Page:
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Interval velocity estimation requires picking in many circumstances. For example, one might pick parameters indicating the flatness of a common depth point (CDP) gather for an initial velocity model Al-Yahya (1989); Etgen (1990) or how well an image focuses after residual migration Biondi and Sava (1999). Stereotomography Billette et al. (2003) requires picking slopes and traveltimes for the velocity estimation process. Other imaging techniques such as common-focus-point migration involve semblance analysis for updating focusing operators Berkhout and Verschuur (2001). Moreover, for most of these methods, specifically those based on tomography, several reflectors need to be selected (picked) for the velocity inversion Clapp (2001).

Very few velocity estimation techniques do not require any picking. For instance, Toldi (1989) derives a relationship between interval and stacking slowness perturbations that is valid for flat geology with constant velocity background. Closest to our approach, Symes and Carazzone (1991) directly invert time shifts between adjacent traces to estimate interval velocities.

It is our belief that picking is inherently flawed and should be replaced by more robust techniques requiring as little human interpretation as possible. The major shortcomings of human intervention are unrepeatability and subjectivity. Results of velocity analysis invariably differ from one person to another based on the tools used to perform the picking or on the experience of the interpretor. Our conjecture is as follows:

It is difficult to pick arrivals or events at different spatial locations reliably. However, it is easy to estimate local stepouts between adjacent traces. Event picking should always be replaced by dip estimation.

Therefore, we propose a fully automated interval velocity estimation technique based on (1) dip estimation, (2) dip integration and (3), tomographic inversion. The ultimate goal of this work is to be able to provide a robust technique that affords a first order estimate of interval velocities.

The initial velocity, or starting guess, is a v(z) model. From this simple model we apply a NMO correction to the CMP gathers. In general, NMO is unable to completely flatten CMP gathers because of laterally varying velocity. Flat gathers are then obtained by estimating a trace-by-trace local stepout from the NMO corrected gathers. Local stepouts are then integrated to form absolute time shifts at every time, offset, and midpoint location. If data are noise-free (bad traces, random noise), estimated time shifts flatten gathers regardless of the subsurface complexity.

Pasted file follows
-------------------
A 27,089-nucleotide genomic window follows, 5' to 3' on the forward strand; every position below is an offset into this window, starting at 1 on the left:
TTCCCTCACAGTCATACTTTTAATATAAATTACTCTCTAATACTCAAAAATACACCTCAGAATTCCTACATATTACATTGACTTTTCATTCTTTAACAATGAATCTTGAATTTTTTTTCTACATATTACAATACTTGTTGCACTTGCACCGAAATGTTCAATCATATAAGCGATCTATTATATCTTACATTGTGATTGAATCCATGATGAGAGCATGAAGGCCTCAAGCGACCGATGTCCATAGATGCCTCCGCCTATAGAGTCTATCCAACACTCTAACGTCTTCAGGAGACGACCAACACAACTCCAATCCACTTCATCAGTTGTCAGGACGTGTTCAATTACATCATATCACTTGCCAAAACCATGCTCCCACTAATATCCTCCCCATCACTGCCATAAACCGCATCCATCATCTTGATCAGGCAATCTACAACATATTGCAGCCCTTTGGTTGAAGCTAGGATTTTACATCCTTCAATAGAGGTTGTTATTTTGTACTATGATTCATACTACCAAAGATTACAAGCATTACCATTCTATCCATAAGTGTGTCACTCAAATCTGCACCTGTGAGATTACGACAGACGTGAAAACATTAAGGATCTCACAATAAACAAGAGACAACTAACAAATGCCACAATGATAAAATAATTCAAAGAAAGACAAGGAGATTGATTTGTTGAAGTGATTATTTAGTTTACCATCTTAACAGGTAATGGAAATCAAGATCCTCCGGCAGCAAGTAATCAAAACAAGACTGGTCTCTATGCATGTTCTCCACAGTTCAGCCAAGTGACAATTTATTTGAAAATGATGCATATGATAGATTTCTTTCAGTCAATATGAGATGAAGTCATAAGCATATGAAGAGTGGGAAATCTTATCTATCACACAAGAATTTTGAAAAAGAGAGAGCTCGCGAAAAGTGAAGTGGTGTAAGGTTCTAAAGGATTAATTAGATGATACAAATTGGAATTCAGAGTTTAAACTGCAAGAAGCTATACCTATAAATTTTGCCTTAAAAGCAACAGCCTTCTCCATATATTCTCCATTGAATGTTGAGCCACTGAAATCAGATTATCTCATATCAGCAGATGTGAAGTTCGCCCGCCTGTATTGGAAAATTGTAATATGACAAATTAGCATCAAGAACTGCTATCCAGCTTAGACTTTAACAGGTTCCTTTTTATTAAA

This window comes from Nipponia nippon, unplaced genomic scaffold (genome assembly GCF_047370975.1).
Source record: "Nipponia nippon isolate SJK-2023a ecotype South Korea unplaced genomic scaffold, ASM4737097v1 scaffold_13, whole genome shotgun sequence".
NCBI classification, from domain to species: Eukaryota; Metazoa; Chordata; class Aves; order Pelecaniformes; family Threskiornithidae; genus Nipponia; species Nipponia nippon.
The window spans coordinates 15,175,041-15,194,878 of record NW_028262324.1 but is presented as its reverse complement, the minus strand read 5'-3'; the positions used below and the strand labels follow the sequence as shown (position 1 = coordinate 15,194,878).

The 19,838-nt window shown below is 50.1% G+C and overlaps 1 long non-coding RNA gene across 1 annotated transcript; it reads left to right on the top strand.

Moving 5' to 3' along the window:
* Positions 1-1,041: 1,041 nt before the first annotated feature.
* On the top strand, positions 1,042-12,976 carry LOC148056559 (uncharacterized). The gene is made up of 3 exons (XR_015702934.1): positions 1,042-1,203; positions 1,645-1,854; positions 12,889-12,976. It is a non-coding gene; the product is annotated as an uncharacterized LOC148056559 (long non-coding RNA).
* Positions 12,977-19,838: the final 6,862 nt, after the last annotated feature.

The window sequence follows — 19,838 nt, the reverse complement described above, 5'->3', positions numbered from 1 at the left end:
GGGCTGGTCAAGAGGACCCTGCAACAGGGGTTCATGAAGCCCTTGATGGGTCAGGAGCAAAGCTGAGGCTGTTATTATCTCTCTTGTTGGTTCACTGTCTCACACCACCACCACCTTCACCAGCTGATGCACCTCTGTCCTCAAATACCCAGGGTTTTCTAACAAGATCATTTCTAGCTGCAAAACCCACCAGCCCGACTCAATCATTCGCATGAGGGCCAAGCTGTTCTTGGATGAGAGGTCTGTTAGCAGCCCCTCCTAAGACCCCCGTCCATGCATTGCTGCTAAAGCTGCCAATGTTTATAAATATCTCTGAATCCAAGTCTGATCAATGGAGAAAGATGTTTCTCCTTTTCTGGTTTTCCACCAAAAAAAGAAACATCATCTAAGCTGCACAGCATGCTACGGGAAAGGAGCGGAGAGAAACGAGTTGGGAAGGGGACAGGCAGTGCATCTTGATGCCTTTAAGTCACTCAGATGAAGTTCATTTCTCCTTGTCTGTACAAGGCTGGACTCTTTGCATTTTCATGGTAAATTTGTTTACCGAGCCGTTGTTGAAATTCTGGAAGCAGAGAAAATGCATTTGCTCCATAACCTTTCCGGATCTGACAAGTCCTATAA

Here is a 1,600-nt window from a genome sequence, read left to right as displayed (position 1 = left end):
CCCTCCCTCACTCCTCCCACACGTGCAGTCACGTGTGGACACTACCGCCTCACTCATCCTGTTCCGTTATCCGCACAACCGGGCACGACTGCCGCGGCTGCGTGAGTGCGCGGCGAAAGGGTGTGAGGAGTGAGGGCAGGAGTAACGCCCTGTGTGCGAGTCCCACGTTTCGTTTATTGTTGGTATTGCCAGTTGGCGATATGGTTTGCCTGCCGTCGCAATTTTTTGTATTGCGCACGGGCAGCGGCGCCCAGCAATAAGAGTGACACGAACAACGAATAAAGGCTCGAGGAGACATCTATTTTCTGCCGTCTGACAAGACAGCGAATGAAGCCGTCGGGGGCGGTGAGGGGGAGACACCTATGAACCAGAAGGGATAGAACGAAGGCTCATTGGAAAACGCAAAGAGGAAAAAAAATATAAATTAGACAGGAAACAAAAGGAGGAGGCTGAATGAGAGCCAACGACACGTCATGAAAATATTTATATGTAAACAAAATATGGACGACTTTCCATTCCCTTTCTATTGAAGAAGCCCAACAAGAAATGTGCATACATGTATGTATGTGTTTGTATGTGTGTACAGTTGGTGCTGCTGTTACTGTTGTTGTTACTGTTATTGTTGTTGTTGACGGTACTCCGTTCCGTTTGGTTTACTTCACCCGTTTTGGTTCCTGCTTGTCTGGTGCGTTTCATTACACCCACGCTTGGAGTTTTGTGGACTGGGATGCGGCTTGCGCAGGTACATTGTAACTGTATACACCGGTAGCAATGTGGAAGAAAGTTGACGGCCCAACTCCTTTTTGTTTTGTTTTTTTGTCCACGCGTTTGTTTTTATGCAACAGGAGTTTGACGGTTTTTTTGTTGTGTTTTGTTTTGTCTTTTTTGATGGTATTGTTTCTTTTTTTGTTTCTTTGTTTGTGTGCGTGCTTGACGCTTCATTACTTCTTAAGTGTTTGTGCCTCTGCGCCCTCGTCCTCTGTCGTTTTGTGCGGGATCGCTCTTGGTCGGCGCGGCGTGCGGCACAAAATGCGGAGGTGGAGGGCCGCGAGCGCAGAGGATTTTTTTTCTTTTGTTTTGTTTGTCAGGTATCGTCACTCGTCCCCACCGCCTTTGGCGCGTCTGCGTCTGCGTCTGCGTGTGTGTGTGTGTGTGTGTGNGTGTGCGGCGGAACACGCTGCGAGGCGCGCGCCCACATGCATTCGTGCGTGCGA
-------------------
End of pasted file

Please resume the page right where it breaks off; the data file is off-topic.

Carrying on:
Time shifts are then used to perform a tomographic inversion in $(x,\tau)$ space Clapp and Biondi (2000), where x is the mid-point position and $\tau$ the zero-offset travel time. Straight rays are assumed between the subsurface location and the source/receiver positions; however, this assumption is evidently violated for any realistic geological setting. We none-the-less show that this simplistic model leads to a reasonable velocity update.

Once the interval velocity is updated, more iterations of tomography are usually required. Because of the assumptions made in the tomographic inversion, we stop at the first velocity update. One way to check whether the estimated velocity perturbations flatten the gathers or not is by applying the forward modeling operator to the estimated velocity perturbations; the modeled time shifts can then be applied to the NMO corrected gathers. From this approach we are able to obtain updated interval velocities and flat CMP gathers. In the next two sections, the time-shifts estimation step and the tomographic inversion are described.

next up previous print clean
Next: Estimation of time shifts Up: Guitton et al.: Velocity Previous: Guitton et al.: Velocity
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